Jingle Bells – Medford’s Christmas Carol

I thought this would be a simple Christmas post about Jingle Bells and its Medford origins.  Turns out it’s a much more interesting story than I knew.

Jingle Bells was written by James Pierpont and describes the sleigh races held on Pleasant Street between Medford Square and Malden. Peirpont was born in Boston in 1822, son of the Reverend John Pierpont, a Unitarian minister, ardent abolitionist and noted poet.

Sleigh racing in the 1800s - theme of Jingle Bells

Sleigh racing in the 1800s - theme of Jingle Bells

Turns out Pierpont was, from an early age, a bit of wild man, called a “19th century scalawag” in a Dec. 21, 1997 Boston Globe article who “had a woman in every port”.  He ran away to sea aboard The Shark at the age of 14.  Back on the East Coast he married Millicent Cowee in the 1840s and with his wife and two children moved to Medford when his father became minister of the Unitarian Church in Medford in 1849.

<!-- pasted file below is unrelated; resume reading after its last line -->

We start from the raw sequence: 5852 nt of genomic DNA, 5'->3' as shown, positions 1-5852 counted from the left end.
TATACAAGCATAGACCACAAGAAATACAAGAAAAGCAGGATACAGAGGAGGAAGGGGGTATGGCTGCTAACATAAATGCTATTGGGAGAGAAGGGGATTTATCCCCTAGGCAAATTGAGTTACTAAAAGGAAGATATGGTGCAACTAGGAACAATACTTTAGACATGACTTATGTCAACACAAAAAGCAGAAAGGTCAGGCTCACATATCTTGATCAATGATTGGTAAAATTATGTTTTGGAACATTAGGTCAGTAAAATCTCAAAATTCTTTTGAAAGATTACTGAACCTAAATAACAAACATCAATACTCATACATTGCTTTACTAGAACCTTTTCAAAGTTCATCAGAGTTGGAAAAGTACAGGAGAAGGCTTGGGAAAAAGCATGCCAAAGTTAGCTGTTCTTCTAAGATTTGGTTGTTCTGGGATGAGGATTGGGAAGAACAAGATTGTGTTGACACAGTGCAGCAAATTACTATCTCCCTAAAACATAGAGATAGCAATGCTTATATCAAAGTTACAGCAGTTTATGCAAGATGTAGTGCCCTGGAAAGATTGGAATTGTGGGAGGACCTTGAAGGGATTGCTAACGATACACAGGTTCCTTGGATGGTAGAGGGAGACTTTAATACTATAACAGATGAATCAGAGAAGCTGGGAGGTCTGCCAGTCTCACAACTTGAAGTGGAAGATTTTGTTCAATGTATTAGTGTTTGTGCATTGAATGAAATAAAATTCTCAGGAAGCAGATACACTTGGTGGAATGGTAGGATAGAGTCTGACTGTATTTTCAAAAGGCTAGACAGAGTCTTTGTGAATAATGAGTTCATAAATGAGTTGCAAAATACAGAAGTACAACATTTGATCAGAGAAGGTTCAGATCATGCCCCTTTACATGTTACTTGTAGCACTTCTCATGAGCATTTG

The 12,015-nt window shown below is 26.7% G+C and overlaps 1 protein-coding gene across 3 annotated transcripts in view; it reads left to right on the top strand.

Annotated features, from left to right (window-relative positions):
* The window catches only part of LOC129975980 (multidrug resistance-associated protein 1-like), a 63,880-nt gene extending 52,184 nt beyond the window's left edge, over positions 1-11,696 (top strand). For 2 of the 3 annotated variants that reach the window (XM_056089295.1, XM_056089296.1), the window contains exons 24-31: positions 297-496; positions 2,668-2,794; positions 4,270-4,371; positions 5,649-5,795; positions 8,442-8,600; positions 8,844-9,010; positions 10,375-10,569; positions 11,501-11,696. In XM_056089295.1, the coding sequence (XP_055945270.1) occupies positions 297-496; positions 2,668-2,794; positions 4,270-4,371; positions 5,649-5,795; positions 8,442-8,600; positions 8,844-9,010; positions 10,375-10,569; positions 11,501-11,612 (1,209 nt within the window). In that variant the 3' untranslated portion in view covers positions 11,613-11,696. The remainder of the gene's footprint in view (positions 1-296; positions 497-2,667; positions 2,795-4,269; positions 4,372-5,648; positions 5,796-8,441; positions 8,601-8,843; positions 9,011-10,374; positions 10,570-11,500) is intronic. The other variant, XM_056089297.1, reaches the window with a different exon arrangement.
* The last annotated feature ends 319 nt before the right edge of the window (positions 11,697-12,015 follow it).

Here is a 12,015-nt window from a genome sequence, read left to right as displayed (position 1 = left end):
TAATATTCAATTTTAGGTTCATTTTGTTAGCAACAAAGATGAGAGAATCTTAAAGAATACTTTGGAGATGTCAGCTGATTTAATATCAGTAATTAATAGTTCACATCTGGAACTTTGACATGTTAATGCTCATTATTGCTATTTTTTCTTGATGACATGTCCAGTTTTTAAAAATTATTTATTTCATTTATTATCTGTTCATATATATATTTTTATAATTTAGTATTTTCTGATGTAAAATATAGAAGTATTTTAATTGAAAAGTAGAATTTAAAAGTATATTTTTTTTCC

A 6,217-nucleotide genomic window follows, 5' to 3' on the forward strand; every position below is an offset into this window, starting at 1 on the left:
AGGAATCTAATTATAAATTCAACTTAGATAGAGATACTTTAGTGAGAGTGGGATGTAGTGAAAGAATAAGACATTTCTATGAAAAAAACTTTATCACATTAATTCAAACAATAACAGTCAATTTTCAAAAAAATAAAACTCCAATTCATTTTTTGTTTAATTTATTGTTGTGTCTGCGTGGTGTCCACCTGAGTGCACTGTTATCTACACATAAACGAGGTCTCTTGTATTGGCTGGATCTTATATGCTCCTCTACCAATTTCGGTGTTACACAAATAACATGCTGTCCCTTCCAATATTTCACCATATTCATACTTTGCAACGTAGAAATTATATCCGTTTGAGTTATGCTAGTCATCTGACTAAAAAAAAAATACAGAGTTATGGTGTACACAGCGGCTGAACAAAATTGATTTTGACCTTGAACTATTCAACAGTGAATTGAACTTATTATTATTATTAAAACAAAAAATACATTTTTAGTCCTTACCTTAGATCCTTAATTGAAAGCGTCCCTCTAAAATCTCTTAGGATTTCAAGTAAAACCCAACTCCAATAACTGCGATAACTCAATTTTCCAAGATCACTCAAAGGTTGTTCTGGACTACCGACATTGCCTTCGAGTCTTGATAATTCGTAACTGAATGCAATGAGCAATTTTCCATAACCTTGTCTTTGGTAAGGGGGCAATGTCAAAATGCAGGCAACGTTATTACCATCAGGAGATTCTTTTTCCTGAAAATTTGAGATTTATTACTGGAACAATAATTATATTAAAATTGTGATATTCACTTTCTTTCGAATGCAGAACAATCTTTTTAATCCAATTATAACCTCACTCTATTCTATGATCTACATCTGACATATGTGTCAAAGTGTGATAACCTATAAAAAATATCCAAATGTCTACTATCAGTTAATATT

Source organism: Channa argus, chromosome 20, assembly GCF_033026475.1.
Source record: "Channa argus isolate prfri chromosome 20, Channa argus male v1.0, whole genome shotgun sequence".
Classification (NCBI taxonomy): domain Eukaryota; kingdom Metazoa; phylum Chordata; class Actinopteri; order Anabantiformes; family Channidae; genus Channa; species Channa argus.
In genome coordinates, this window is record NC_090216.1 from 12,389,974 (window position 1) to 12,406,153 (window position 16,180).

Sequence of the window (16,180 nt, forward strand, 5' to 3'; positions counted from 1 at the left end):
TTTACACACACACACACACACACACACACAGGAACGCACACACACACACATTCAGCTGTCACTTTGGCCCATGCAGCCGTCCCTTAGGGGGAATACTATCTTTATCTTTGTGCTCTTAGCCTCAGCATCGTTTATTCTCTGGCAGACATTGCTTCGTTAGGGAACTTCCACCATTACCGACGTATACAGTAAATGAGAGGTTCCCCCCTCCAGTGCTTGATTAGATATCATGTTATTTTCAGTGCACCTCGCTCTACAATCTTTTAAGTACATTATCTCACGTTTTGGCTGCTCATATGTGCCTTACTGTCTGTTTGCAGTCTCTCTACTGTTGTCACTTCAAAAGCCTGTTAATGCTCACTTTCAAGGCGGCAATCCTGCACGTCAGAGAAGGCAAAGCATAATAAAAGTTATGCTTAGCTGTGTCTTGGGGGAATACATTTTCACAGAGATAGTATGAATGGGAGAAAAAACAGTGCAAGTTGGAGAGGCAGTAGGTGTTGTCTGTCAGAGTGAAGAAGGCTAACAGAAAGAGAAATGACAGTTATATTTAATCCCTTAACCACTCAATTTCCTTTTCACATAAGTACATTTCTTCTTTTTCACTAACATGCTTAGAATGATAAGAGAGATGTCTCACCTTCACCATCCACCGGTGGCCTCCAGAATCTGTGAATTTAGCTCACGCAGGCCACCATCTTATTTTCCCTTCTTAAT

James left the family behind and joined the Gold Rush in San Francisco shortly thereafter. Failing to find success he returned to Medford.

Back in Medford, Pierpont is said to have composed Jingle Bells while playing the piano at a Medford boarding house, the Seccomb House, by the intersection of High and Forest Streets.

In 1853, James’ brother John, Jr. accepted a position as minister of the Savannah, Georgia Unitarian Church.  Again leaving his wife and children with his parents, James moved to Savannah and became the organist and music director in his brother’s church.  In 1857 Jingle Bells, initially called “One Horse Open Sleigh”, was published, leading Savannah to attempt to lay claim to the song in recent years.

Back in Medford, Pierpont’s wife died of TB. The following year he married Eliza Purse of Savannah, whom descendants suggest he had been living with prior to his wife’s death and who gave birth to a child shortly after their marriage. Pierpont’s two children from his first marriage remained with their grandparents.